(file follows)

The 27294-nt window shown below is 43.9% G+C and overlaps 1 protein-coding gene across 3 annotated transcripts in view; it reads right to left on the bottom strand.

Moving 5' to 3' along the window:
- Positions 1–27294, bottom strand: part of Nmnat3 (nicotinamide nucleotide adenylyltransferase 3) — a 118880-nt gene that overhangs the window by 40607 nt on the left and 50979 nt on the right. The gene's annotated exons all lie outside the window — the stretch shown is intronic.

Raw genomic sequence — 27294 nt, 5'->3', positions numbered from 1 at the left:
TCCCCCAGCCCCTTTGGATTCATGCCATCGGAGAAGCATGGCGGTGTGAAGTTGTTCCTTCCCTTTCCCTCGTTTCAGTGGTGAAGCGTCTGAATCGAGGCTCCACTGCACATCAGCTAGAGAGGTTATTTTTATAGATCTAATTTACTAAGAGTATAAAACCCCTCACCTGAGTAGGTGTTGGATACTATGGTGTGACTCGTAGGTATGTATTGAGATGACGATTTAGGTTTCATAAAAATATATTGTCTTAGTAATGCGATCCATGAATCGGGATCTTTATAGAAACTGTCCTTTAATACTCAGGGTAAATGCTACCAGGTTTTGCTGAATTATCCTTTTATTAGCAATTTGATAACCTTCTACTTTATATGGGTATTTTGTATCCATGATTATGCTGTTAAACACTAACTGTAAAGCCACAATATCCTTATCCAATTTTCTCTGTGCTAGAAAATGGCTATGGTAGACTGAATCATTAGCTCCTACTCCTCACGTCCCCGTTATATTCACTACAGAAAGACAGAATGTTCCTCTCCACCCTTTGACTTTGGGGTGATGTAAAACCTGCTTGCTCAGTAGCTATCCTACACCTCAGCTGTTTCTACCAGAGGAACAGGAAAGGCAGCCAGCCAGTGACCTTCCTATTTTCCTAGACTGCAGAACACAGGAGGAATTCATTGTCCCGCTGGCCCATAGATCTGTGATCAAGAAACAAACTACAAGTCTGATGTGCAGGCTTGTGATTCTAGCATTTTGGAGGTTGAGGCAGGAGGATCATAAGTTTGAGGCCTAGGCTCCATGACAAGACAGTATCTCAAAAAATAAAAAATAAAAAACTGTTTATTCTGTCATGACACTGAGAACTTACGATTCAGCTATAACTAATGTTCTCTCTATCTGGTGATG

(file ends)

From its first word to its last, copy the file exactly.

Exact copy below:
The 27294-nt window shown below is 43.9% G+C and overlaps 1 protein-coding gene across 3 annotated transcripts in view; it reads right to left on the bottom strand.

Moving 5' to 3' along the window:
- Positions 1–27294, bottom strand: part of Nmnat3 (nicotinamide nucleotide adenylyltransferase 3) — a 118880-nt gene that overhangs the window by 40607 nt on the left and 50979 nt on the right. The gene's annotated exons all lie outside the window — the stretch shown is intronic.

Raw genomic sequence — 27294 nt, 5'->3', positions numbered from 1 at the left:
TCCCCCAGCCCCTTTGGATTCATGCCATCGGAGAAGCATGGCGGTGTGAAGTTGTTCCTTCCCTTTCCCTCGTTTCAGTGGTGAAGCGTCTGAATCGAGGCTCCACTGCACATCAGCTAGAGAGGTTATTTTTATAGATCTAATTTACTAAGAGTATAAAACCCCTCACCTGAGTAGGTGTTGGATACTATGGTGTGACTCGTAGGTATGTATTGAGATGACGATTTAGGTTTCATAAAAATATATTGTCTTAGTAATGCGATCCATGAATCGGGATCTTTATAGAAACTGTCCTTTAATACTCAGGGTAAATGCTACCAGGTTTTGCTGAATTATCCTTTTATTAGCAATTTGATAACCTTCTACTTTATATGGGTATTTTGTATCCATGATTATGCTGTTAAACACTAACTGTAAAGCCACAATATCCTTATCCAATTTTCTCTGTGCTAGAAAATGGCTATGGTAGACTGAATCATTAGCTCCTACTCCTCACGTCCCCGTTATATTCACTACAGAAAGACAGAATGTTCCTCTCCACCCTTTGACTTTGGGGTGATGTAAAACCTGCTTGCTCAGTAGCTATCCTACACCTCAGCTGTTTCTACCAGAGGAACAGGAAAGGCAGCCAGCCAGTGACCTTCCTATTTTCCTAGACTGCAGAACACAGGAGGAATTCATTGTCCCGCTGGCCCATAGATCTGTGATCAAGAAACAAACTACAAGTCTGATGTGCAGGCTTGTGATTCTAGCATTTTGGAGGTTGAGGCAGGAGGATCATAAGTTTGAGGCCTAGGCTCCATGACAAGACAGTATCTCAAAAAATAAAAAATAAAAAACTGTTTATTCTGTCATGACACTGAGAACTTACGATTCAGCTATAACTAATGTTCTCTCTATCTGGTGATG